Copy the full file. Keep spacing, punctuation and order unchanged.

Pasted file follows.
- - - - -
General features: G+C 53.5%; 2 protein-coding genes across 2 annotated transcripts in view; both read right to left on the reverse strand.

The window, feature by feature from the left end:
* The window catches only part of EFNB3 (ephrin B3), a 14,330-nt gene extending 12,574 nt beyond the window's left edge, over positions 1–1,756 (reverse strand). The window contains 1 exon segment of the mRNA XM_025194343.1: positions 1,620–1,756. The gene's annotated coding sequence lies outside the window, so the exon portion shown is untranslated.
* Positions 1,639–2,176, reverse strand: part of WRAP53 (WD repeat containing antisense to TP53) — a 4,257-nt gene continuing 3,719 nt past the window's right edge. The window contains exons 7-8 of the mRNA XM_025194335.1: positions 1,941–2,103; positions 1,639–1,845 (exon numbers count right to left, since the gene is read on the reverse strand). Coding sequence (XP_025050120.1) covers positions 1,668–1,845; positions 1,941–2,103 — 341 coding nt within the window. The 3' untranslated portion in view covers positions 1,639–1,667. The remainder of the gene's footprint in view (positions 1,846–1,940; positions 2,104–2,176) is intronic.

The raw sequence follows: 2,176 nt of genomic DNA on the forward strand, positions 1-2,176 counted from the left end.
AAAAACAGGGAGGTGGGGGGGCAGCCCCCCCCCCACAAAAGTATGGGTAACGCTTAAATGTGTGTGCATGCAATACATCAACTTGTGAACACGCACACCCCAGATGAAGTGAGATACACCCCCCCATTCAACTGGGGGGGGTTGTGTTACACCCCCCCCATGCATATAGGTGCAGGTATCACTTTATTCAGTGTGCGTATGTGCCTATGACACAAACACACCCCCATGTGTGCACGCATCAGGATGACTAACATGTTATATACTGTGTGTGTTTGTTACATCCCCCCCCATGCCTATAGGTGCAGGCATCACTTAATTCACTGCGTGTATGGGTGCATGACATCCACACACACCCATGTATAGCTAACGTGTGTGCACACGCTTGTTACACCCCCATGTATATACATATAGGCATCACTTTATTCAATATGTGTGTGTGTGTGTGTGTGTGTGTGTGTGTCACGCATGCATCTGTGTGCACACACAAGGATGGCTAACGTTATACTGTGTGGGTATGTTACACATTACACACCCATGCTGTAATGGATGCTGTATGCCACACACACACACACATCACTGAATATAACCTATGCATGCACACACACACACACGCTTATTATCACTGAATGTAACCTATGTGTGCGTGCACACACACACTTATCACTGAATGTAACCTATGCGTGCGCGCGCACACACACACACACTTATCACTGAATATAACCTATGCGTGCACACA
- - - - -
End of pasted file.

General features: G+C 53.5%; 2 protein-coding genes across 2 annotated transcripts in view; both read right to left on the reverse strand.

The window, feature by feature from the left end:
* The window catches only part of EFNB3 (ephrin B3), a 14,330-nt gene extending 12,574 nt beyond the window's left edge, over positions 1–1,756 (reverse strand). The window contains 1 exon segment of the mRNA XM_025194343.1: positions 1,620–1,756. The gene's annotated coding sequence lies outside the window, so the exon portion shown is untranslated.
* Positions 1,639–2,176, reverse strand: part of WRAP53 (WD repeat containing antisense to TP53) — a 4,257-nt gene continuing 3,719 nt past the window's right edge. The window contains exons 7-8 of the mRNA XM_025194335.1: positions 1,941–2,103; positions 1,639–1,845 (exon numbers count right to left, since the gene is read on the reverse strand). Coding sequence (XP_025050120.1) covers positions 1,668–1,845; positions 1,941–2,103 — 341 coding nt within the window. The 3' untranslated portion in view covers positions 1,639–1,667. The remainder of the gene's footprint in view (positions 1,846–1,940; positions 2,104–2,176) is intronic.

The raw sequence follows: 2,176 nt of genomic DNA on the forward strand, positions 1-2,176 counted from the left end.
AAAAACAGGGAGGTGGGGGGGCAGCCCCCCCCCCACAAAAGTATGGGTAACGCTTAAATGTGTGTGCATGCAATACATCAACTTGTGAACACGCACACCCCAGATGAAGTGAGATACACCCCCCCATTCAACTGGGGGGGGTTGTGTTACACCCCCCCCATGCATATAGGTGCAGGTATCACTTTATTCAGTGTGCGTATGTGCCTATGACACAAACACACCCCCATGTGTGCACGCATCAGGATGACTAACATGTTATATACTGTGTGTGTTTGTTACATCCCCCCCCATGCCTATAGGTGCAGGCATCACTTAATTCACTGCGTGTATGGGTGCATGACATCCACACACACCCATGTATAGCTAACGTGTGTGCACACGCTTGTTACACCCCCATGTATATACATATAGGCATCACTTTATTCAATATGTGTGTGTGTGTGTGTGTGTGTGTGTGTGTCACGCATGCATCTGTGTGCACACACAAGGATGGCTAACGTTATACTGTGTGGGTATGTTACACATTACACACCCATGCTGTAATGGATGCTGTATGCCACACACACACACACATCACTGAATATAACCTATGCATGCACACACACACACACGCTTATTATCACTGAATGTAACCTATGTGTGCGTGCACACACACACTTATCACTGAATGTAACCTATGCGTGCGCGCGCACACACACACACACTTATCACTGAATATAACCTATGCGTGCACACA